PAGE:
DNA-directed self-assembly and optical properties of discrete 1D, 2D and 3D plasmonic structures
We review recent progress on the assembly of metal nanocrystals using dithiol and DNA based bifunctional linkers to create discrete plasmonic superstructures. The structures formed include one-dimensional linear arrays, two-dimensional trimers and tetramers as well as stable three-dimensional assemblies built up on a substrate. We outline specific aspects and challenges within the DNA-assembly technique, including control of the desired interparticle spacing. The optical properties of a number of general classes of assemblies are described and the consequences of symmetry-breaking, such as the formation of Fano-like resonances. The assembly and optical properties of unique three-dimensional structures are described along with a hybrid top-down and bottom-up technique for obtaining long, linear arrays of crystalline metal nanoparticles.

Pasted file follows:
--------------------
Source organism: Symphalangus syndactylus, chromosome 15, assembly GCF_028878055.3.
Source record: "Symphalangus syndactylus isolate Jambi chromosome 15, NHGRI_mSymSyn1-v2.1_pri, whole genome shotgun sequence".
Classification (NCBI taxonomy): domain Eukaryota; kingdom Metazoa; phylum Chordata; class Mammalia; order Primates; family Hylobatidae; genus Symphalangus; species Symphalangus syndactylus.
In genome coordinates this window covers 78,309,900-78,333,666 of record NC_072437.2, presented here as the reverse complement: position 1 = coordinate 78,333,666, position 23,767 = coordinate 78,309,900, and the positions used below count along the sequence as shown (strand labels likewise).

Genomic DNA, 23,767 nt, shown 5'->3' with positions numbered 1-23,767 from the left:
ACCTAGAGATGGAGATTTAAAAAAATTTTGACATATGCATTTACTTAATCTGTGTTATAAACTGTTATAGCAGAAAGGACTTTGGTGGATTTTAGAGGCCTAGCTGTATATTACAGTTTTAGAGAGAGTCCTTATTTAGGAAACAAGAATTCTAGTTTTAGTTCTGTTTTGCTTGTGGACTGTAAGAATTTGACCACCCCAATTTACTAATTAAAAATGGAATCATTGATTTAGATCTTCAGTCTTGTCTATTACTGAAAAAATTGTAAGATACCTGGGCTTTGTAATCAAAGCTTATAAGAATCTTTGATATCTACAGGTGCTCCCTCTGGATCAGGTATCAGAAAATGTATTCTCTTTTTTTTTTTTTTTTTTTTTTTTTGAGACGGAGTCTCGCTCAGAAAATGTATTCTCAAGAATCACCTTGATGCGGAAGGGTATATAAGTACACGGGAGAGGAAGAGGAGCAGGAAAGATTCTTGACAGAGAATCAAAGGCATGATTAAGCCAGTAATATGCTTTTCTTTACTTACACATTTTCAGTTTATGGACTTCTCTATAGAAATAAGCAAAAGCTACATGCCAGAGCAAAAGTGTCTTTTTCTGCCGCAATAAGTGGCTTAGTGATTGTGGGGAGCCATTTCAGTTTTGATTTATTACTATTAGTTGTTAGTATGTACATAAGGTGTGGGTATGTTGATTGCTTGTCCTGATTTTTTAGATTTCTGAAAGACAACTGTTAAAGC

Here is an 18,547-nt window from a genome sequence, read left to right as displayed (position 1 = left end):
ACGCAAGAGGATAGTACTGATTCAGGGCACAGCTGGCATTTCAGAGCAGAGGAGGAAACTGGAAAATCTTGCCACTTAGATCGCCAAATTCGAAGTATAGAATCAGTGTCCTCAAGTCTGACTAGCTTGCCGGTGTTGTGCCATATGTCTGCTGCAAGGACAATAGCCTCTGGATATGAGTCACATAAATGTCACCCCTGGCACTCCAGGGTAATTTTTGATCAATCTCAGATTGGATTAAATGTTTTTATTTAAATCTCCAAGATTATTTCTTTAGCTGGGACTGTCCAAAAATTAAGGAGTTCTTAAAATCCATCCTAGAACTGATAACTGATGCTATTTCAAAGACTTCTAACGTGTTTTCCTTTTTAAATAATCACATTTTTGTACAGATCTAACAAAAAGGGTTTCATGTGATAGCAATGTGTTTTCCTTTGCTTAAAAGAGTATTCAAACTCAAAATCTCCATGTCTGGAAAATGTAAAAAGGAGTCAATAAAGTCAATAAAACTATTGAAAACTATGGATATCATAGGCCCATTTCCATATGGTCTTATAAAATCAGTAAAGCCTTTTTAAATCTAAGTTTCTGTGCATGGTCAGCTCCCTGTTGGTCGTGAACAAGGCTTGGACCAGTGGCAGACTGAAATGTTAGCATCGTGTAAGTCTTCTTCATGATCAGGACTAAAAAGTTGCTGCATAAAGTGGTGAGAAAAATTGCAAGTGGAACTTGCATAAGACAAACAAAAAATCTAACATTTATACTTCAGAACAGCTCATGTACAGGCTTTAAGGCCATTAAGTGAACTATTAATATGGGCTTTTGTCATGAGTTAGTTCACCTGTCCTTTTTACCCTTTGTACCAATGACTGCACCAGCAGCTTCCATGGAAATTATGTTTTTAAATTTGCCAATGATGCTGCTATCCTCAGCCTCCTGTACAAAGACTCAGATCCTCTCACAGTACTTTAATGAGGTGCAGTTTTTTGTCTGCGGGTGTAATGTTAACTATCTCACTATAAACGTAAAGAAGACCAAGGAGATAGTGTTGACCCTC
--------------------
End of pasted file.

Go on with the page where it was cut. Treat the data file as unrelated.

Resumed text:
Graphical abstractFigure optionsDownload full-size imageDownload high-quality image (126 K)Download as PowerPoint slideHighlights► We review recent progress on the assembly of metal nanocrystals using DNA. ► We demonstrate that 1D, 2D and 3D structures can be assembled. ► We discuss the major challenge of controlling the particle spacing. ► We discuss the unique optical properties of these structures. ► We propose the use of novel top-down and bottom-up hybrid methods for engineering more complex plasmonic superstructures.
Journal: - Volume 8, Issue 2, April 2013, Pages 138–167